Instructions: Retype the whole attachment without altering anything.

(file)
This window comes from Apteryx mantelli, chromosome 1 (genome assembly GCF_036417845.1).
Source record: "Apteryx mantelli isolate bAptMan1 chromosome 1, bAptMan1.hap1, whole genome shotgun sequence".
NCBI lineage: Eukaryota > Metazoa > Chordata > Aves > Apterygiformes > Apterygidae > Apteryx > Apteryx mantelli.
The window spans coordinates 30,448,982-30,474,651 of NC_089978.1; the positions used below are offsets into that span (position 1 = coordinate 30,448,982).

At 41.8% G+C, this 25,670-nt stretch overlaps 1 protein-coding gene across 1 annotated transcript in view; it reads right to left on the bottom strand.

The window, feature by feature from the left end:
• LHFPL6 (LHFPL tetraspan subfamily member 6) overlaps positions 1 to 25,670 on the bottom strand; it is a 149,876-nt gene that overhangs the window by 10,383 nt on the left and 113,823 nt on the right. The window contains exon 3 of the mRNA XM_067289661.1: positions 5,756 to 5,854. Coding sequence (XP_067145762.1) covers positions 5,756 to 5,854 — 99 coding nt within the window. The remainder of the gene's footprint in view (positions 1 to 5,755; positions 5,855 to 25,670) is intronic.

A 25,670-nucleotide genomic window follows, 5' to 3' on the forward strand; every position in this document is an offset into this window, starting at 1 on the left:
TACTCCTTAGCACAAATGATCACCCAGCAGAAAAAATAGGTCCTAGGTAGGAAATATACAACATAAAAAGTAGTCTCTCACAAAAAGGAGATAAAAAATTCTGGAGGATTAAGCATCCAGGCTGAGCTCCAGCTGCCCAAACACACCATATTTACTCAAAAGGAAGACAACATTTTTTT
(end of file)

This window comes from Apteryx mantelli, chromosome 1 (genome assembly GCF_036417845.1).
Source record: "Apteryx mantelli isolate bAptMan1 chromosome 1, bAptMan1.hap1, whole genome shotgun sequence".
NCBI lineage: Eukaryota > Metazoa > Chordata > Aves > Apterygiformes > Apterygidae > Apteryx > Apteryx mantelli.
The window spans coordinates 30,448,982-30,474,651 of NC_089978.1; the positions used below are offsets into that span (position 1 = coordinate 30,448,982).

At 41.8% G+C, this 25,670-nt stretch overlaps 1 protein-coding gene across 1 annotated transcript in view; it reads right to left on the bottom strand.

The window, feature by feature from the left end:
• LHFPL6 (LHFPL tetraspan subfamily member 6) overlaps positions 1 to 25,670 on the bottom strand; it is a 149,876-nt gene that overhangs the window by 10,383 nt on the left and 113,823 nt on the right. The window contains exon 3 of the mRNA XM_067289661.1: positions 5,756 to 5,854. Coding sequence (XP_067145762.1) covers positions 5,756 to 5,854 — 99 coding nt within the window. The remainder of the gene's footprint in view (positions 1 to 5,755; positions 5,855 to 25,670) is intronic.

A 25,670-nucleotide genomic window follows, 5' to 3' on the forward strand; every position in this document is an offset into this window, starting at 1 on the left:
TACTCCTTAGCACAAATGATCACCCAGCAGAAAAAATAGGTCCTAGGTAGGAAATATACAACATAAAAAGTAGTCTCTCACAAAAAGGAGATAAAAAATTCTGGAGGATTAAGCATCCAGGCTGAGCTCCAGCTGCCCAAACACACCATATTTACTCAAAAGGAAGACAACATTTTTTT